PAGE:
Are you holding onto an image of the perfect spouse?
How can I possibly know that my boyfriend/girlfriend will be the right person for me for the rest of my life?
Short answer: You can’t. The long answer to this question will be the subject of my blog. I’ll delve into some of the things you can and should know about your partner and your relationship before you embark upon this wonderful and terrifying journey! Each blog will expand on a topic that I’ve introduced in my book, “51 Things You Should Know Before Getting Engaged” (Turner Publishing, 2009, www.the51things.com).
So let’s get started!
Do you have an idea of what your perfect partner will be like?
This was the image that I was carrying of the perfect mate: She was going to be wearing a flannel shirt and jeans. She’d meet me in a café or bookstore and comment on the book I would be reading-- something obscure and interesting. She’d say how she had read it too and loved it. We would then engage in like-minded conversation on life, philosophy, and shared hobbies. Our chemistry would be easy and wonderful and like a flash of lightning we would both realize we had met the person we would spend the rest of our life with.
The actual encounter? The meeting was a setup by an eccentric friend. What was our shared experience? No subtle and obscure literary work or café’ meeting and no flannel or jeans. We were both opera singers. We had just finished college and were each preparing to embark on our operatic careers. I was taking her to a Chinese restaurant, couldn’t find the address and ended up embarrassing myself by not asking for directions. We walked aimlessly around downtown Philadelphia, all the while I feigned complete confidence as my date asked with increasing skepticism if I knew where I was going. Finally, by some lucky stroke, we arrived.
The date? Pleasant enough. Talked about music, opera, shared friends. However, she showed little interest in my “intellectual” pursuits of philosophy and science-- said she was interested in people, how they worked etc., but not so much in abstract ideas. She asked if given my interests I had considered working in psychology and with people. I laughed. “Not really,” I said. “I just can’t see myself sitting in a room all day having people talk to me about their problems.” It was clear there was an attraction and some initial interest but no flashes of lightning; that was for sure.
I went out to dinner the next night with the friend who had set us up. Now first, understand this friend was a very strange, eccentric and wonderful guy. He asked, “So what did you think?” I believe my words were, “Well, she was nice, interesting, attractive, but definitely not the one!” His response to me was “Well, I thought to myself, Michael must meet her, he will either hate her, or he will marry her.” I laughed and took another sip of my drink. The evening ended. I walked back to my car and I vividly remember unlocking the door and sitting for a minute before I turned on the ignition. I thought to myself, ‘that was strange. There is no way this woman is the one, but wow, that would be a crazy story to tell if I did get married to her someday, except I know that is never going to happen.’ I shook it off, turned on the radio, and forgot about the conversation.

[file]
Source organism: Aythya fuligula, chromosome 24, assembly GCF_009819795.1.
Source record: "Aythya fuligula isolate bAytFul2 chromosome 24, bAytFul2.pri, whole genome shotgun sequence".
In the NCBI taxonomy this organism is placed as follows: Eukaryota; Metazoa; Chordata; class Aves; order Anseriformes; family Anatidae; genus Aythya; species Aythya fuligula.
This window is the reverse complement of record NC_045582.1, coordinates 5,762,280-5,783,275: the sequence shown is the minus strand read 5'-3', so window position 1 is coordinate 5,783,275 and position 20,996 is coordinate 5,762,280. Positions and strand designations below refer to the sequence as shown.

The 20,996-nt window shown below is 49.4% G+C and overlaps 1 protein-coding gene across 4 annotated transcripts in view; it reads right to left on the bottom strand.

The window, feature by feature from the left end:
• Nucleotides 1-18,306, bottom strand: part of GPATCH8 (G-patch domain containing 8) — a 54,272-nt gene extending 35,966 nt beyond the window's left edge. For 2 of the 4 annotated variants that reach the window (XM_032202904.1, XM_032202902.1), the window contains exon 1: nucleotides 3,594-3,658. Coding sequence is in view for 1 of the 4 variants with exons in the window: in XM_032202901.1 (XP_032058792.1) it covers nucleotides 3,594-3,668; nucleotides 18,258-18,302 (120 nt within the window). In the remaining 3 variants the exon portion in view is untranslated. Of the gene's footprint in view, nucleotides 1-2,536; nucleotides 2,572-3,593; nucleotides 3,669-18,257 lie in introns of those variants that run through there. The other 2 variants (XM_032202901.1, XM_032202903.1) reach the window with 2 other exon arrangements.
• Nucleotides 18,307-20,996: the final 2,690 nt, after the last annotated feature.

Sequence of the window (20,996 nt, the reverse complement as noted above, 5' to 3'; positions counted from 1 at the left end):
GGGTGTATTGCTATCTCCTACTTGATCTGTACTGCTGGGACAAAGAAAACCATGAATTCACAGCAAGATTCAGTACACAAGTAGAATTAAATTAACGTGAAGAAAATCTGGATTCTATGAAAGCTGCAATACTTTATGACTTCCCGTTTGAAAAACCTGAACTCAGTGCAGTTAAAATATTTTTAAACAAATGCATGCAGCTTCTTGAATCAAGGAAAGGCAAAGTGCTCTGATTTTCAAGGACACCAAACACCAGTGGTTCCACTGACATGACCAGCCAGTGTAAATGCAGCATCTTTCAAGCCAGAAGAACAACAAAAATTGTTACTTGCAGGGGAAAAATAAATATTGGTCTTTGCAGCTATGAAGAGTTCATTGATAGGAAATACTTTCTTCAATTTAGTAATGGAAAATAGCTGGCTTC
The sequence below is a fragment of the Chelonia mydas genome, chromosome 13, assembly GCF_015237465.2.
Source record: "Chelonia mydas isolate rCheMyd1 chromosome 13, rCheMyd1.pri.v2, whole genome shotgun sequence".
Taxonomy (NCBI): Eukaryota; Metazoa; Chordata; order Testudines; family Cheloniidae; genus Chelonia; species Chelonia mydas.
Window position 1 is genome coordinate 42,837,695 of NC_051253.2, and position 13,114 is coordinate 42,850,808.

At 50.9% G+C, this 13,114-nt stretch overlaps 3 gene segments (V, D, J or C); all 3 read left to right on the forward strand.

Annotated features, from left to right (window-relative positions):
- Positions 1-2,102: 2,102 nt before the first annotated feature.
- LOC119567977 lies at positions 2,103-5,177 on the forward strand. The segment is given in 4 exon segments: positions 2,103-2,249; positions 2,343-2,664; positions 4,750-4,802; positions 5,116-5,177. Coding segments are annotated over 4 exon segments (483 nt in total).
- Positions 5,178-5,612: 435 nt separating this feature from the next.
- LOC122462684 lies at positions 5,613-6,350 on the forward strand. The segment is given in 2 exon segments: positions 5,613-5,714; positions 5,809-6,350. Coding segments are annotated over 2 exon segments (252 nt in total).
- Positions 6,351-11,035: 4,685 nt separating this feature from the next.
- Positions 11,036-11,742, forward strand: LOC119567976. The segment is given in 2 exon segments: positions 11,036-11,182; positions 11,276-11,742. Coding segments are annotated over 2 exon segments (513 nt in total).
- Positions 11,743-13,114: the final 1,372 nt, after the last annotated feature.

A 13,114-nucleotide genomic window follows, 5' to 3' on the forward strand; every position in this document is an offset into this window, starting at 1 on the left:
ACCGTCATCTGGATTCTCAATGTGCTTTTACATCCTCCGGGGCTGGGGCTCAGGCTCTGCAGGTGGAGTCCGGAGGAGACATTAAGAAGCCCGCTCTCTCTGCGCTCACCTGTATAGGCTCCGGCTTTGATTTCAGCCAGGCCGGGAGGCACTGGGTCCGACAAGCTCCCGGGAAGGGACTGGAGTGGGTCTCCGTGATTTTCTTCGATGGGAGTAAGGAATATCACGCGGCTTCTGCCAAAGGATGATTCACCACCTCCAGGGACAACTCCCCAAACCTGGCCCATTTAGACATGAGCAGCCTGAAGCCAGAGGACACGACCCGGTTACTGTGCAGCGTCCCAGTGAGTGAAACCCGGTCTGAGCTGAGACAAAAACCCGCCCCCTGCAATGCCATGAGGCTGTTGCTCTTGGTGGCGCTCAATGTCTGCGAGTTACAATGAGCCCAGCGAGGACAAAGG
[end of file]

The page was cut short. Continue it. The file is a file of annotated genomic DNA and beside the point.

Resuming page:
Five years later, I recounted that conversation. It was the toast that I gave at my own wedding.
At that time when we met, our images of ourselves were as off as our images of each other. I now spend my days as a therapist honored that people trust me to help guide them through the obstacles in their lives in order that they might find greater happiness. And my wife, who had little interest in science, is now pursuing a degree in nursing and midwifery.
If I had gone with my gut reaction that she wasn’t ‘the one’-- didn’t fit the image, I would have missed out on the “soul mate” my wife has become after fifteen years of hard work on ourselves and with each other. I also would have missed out on the two inexpressively unique and beautiful children we have brought into the world.
All those years ago, I was fortunate enough to have had certain people around me whose wisdom and guidance enabled me to challenge my images and preconceptions and encouraged me to work harder in order to make myself more vulnerable and not to shy away from confronting myself when things got really difficult in my fledgling relationship.
I am incredibly indebted to these people and in this spirit, deeply wish to pass on some of what I have learned both as psychotherapist who works with all sorts of relationship issues and as an imperfect husband and father trying my best to understand both myself and those I love so dearly.
Most of us are carrying a deeply held image of the perfect partner. We end up unfairly comparing the real people that we meet in our lives to the imaginary ideal. This can leave us blind to the opportunity that is right in front of our eyes. I was certainly no exception.